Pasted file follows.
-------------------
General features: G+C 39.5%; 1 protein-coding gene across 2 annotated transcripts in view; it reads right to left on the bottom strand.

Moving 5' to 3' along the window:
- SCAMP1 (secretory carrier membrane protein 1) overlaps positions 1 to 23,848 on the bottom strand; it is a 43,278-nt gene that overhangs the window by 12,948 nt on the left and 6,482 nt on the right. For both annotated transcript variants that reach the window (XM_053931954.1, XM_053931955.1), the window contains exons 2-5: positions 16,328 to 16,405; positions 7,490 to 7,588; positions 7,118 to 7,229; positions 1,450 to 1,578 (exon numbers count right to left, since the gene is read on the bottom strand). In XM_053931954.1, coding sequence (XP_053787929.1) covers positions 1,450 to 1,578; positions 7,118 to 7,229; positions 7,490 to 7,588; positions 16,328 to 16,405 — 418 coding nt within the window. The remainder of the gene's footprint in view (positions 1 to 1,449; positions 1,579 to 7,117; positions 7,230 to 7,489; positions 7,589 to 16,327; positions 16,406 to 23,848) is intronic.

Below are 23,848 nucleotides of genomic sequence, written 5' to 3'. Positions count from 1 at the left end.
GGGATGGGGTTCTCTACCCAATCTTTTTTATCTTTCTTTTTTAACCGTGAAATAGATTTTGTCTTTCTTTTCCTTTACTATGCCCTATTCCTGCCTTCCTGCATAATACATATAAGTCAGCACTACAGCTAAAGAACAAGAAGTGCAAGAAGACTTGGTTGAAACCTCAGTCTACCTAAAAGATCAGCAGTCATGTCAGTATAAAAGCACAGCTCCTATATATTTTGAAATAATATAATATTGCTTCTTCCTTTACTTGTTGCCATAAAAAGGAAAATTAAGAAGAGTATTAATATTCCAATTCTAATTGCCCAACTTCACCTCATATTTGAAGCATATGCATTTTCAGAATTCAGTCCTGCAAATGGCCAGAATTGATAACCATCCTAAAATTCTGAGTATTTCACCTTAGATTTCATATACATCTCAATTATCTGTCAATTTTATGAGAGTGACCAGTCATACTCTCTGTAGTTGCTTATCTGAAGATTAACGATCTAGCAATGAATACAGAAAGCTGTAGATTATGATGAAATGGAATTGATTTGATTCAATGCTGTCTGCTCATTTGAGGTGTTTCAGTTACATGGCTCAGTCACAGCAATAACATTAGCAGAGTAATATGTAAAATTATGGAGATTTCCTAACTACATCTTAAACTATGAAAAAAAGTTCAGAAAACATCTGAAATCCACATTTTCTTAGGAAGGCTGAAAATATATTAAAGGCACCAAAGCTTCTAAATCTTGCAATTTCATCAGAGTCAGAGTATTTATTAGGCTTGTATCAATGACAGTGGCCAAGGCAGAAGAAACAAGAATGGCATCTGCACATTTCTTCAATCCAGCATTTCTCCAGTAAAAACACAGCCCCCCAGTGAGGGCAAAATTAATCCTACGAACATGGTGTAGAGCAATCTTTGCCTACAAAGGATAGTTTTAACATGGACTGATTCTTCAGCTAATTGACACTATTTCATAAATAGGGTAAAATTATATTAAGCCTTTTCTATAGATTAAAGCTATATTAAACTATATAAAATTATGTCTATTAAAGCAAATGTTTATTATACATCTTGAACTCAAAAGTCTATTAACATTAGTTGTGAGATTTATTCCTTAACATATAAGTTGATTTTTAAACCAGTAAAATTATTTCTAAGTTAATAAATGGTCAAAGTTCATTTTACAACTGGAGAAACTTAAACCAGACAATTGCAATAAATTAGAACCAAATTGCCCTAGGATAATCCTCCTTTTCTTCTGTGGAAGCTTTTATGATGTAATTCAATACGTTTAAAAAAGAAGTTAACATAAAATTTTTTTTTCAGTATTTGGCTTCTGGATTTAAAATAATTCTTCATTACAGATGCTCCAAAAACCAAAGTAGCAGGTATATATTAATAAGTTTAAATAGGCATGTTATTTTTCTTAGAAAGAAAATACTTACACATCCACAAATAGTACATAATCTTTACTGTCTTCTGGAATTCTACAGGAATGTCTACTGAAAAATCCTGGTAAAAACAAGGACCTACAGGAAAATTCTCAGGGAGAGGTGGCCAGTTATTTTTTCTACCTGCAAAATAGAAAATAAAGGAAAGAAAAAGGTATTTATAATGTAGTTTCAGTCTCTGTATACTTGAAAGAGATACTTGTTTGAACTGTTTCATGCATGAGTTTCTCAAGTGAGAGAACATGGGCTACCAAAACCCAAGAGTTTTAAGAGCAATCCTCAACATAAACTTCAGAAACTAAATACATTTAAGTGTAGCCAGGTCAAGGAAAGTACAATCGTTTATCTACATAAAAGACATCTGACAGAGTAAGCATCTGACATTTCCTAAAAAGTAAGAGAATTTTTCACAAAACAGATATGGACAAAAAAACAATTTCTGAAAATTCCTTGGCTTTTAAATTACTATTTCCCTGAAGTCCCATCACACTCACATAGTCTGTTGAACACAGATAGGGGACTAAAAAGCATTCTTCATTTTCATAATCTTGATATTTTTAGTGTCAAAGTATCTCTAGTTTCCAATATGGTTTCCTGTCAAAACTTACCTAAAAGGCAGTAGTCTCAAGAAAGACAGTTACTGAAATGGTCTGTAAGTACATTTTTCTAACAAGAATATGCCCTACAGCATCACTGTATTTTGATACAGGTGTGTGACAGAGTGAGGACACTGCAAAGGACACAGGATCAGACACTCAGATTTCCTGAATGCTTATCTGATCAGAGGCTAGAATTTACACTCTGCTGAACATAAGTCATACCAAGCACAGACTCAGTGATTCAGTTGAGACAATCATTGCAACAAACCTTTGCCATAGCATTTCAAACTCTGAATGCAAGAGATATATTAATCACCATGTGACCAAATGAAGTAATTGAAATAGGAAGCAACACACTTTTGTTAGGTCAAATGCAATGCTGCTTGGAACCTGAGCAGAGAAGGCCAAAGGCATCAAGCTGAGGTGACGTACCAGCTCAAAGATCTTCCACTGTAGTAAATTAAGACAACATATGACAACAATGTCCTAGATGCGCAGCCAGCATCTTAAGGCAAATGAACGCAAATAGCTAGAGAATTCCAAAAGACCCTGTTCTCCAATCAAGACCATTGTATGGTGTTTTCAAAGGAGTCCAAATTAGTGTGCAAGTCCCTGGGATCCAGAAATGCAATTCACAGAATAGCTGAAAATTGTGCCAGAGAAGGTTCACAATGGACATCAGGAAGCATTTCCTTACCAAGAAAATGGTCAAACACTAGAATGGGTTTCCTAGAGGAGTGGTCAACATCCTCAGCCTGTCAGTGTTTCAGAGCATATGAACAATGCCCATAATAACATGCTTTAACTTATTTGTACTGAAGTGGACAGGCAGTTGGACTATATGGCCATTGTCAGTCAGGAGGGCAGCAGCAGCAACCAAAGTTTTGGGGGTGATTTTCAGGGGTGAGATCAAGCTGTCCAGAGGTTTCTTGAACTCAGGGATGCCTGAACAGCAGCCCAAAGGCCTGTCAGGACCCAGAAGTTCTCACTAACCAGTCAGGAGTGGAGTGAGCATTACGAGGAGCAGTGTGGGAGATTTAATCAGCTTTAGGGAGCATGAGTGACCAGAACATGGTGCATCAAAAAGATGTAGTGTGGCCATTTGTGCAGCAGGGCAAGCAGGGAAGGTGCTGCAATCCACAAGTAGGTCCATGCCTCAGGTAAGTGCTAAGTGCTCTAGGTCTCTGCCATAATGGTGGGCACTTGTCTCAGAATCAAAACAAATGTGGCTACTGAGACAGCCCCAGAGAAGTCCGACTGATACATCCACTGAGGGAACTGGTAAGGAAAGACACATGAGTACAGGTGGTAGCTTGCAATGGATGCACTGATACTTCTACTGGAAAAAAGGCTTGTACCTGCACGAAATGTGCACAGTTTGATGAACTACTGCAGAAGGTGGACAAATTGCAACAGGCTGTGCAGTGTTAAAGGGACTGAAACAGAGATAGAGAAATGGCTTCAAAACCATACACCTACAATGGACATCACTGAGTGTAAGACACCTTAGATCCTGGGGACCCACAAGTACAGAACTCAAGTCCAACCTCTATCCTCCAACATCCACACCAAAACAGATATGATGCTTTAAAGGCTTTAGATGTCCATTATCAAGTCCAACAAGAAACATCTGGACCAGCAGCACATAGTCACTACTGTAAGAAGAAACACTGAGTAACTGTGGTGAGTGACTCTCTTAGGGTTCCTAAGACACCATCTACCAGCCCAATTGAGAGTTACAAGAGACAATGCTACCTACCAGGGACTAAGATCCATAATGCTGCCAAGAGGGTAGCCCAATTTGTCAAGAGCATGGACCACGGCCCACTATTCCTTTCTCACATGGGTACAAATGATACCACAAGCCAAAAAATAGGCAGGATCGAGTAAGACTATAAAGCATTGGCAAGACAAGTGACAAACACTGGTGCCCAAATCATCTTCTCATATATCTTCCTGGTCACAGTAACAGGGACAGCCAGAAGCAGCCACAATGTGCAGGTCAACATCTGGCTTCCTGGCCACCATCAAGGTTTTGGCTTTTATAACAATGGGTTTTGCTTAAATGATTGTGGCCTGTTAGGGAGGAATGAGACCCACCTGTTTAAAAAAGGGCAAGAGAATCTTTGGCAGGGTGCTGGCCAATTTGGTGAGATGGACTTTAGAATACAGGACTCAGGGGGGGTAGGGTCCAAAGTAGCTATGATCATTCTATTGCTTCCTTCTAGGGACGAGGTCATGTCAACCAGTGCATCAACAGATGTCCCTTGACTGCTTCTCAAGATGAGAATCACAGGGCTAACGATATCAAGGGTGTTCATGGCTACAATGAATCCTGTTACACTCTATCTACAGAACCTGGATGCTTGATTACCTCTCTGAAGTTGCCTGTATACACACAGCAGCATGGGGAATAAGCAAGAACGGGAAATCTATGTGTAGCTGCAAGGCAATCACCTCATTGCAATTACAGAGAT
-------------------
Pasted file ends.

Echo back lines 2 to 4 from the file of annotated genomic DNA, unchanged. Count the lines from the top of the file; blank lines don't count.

Moving 5' to 3' along the window:
- SCAMP1 (secretory carrier membrane protein 1) overlaps positions 1 to 23,848 on the bottom strand; it is a 43,278-nt gene that overhangs the window by 12,948 nt on the left and 6,482 nt on the right. For both annotated transcript variants that reach the window (XM_053931954.1, XM_053931955.1), the window contains exons 2-5: positions 16,328 to 16,405; positions 7,490 to 7,588; positions 7,118 to 7,229; positions 1,450 to 1,578 (exon numbers count right to left, since the gene is read on the bottom strand). In XM_053931954.1, coding sequence (XP_053787929.1) covers positions 1,450 to 1,578; positions 7,118 to 7,229; positions 7,490 to 7,588; positions 16,328 to 16,405 — 418 coding nt within the window. The remainder of the gene's footprint in view (positions 1 to 1,449; positions 1,579 to 7,117; positions 7,230 to 7,489; positions 7,589 to 16,327; positions 16,406 to 23,848) is intronic.

Below are 23,848 nucleotides of genomic sequence, written 5' to 3'. Positions count from 1 at the left end.